SANTA MONICA, Calif. -- In the days before Medicare Part D, many older patients simply stopped taking medications for chronic diseases when they reached a health plan's annual drug-benefit cap-similar to the government's "doughnut hole."
SANTA MONICA, Calif., Sept. 11 -- In the days before Medicare Part D, many older patients simply stopped taking medications for chronic diseases when they reached a health plan's annual drug-benefit cap.
So found Rand Corporation investigators who studied recent private health plan beneficiaries in an effort to get a handle on how Part D's benefit gap, the so-called "doughnut hole," might affect today's seniors.
Before Medicare introduced Part D, more than half of older patients never went back to their chronic drug medications even when the drug-benefit allowance reset with the beginning of a new year, reported Geoffrey Joyce, Ph.D., of Rand, and colleagues, reported in the September/October issue of Health Affairs.
Now, with Part D, between 24% and 38% of eligible enrollees will reach the coverage gap this year, and about one-third of these are expected to reach the level at which catastrophic coverage begins, the authors wrote. "As a result, beneficiaries with moderate-to-high drug expenses, particularly the chronically ill, will face gaps in coverage and higher out-of-pocket costs, which will alter their demand for drug therapies."
Although it's too early to determine what effect the Medicare changes have on drug choices, the choices made by seniors enrolled in private health plans can provide important clues, the authors said.
"The most recent evidence on the impact of such caps comes from an analysis at Kaiser Permanente," they noted. "Members whose drug benefits were capped at ,000 had 31% lower pharmacy costs than comparable enrollees who were not subject to a cap, but the capped enrollees had higher rates of emergency department visits and non-elective hospitalizations."
In the current study, the authors looked at longitudinal data on more than 60,000 retirees from a large private employer to compare pharmacy use among patients enrolled in plans both with and without drug-benefit caps. One plan had an annual coverage limit of ,000 and a second had a ,500 cap; a third plan had no limit on drug benefits. Each plan required co-pays for prescriptions, ranging from 35% to drugs in the plan's formulary, to 60% for non-formulary drugs.
The authors looked at drug use in six broad categories: antihypertensives, cardiac drugs (including antihypertensive agents, antiarrhythmics, cardiac glycosides, anticoagulants, and cardiac drugs not elsewhere classified), antidiabetic drugs (sulfonylureas and other oral agents including metformin and glitazones), anti-ulcerants (histamine-2 receptor antagonists and proton-pump inhibitors, plus other gastrointestinal drugs not elsewhere classified), antidepressants, and NSAIDs, including Cox-2 inhibitors.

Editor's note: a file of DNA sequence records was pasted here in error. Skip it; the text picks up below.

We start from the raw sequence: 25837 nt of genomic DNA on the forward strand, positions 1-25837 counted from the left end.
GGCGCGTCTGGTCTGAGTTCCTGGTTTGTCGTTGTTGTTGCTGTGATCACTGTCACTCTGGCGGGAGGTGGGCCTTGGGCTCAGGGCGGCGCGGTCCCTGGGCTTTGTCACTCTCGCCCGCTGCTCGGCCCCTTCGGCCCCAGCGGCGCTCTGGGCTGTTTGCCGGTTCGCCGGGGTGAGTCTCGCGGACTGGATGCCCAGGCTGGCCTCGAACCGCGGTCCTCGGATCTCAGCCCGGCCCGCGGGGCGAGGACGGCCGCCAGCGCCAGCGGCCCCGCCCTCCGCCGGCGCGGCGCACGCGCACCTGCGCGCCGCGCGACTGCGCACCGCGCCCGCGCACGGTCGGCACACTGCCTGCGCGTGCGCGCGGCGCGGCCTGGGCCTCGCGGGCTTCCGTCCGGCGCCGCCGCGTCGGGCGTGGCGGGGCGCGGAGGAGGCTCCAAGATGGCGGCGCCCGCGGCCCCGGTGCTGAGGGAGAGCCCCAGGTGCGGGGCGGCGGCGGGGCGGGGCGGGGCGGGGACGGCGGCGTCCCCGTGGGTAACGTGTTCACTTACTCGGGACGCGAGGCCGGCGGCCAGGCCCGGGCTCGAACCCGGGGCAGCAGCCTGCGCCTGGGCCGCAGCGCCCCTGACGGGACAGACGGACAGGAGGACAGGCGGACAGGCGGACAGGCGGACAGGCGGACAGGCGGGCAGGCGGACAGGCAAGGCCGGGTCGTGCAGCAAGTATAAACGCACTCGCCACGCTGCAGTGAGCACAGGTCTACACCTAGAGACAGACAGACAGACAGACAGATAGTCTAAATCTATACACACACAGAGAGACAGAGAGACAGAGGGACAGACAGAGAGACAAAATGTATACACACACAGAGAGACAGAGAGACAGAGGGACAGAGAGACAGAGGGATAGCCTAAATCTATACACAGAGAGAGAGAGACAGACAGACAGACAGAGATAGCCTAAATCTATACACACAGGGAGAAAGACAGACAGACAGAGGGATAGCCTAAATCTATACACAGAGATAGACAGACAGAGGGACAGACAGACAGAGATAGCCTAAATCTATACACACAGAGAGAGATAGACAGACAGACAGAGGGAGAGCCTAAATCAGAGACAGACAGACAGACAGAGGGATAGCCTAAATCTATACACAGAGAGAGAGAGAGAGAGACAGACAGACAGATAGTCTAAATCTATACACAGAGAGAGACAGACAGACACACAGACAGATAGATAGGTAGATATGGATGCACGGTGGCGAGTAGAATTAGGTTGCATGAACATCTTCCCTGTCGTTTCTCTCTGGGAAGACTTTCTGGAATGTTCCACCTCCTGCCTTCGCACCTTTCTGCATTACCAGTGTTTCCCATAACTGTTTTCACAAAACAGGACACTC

In 2005, 7% of patients in the ,000 cap plan reached the maximum benefit level, as did 13% of those on the ,500 cap plan. The median overall coverage gaps ranged from 75 to 120 days.
They found that by December, when high-spending patients in the ,500 capped plan had exhausted their benefits, their use of antidepressants, antihypertensives, antihyperlipidemics, and antidiabetic agents was 15% to 28% lower than among patients in the non-capped plans.
Patients on the capped plan who were taking drugs for which there are broadly available over-the-counter substitutes, such as NSAIDs and anti-ulcer agents, had a much greater reduction in drug use at the end of the year compared with those taking other classes of drugs. The drug utilization gap narrowed to less than 10% for five of the six drug classes by March, however.
"Put another way, the trends by therapeutic class clearly indicate relatively severe reduction in use at the end of the year for those in the capped plan, followed by increases when coverage is renewed," the authors wrote.
Among patients in a capped plan who stopped taking drugs when their benefits ran out, more than half did not resume during the first three months after benefits kicked in again.
"Given the importance of these drugs, it's distressing that the resumption rates are not higher," said co-author Dana Goldman, Ph.D. "Drug caps are a cost-saving measure, but our findings raise the issue of whether in the long run they may lead to other medical costs such as increased hospitalizations."
The authors noted that they were not able to determine whether patients who exhausted their benefits obtained prescriptions outside of the health plan, which could result in an overstatement of the impact of the plan caps on drug use. However, there is evidence to suggest that the effect of such underreporting, if any, would be small, they added.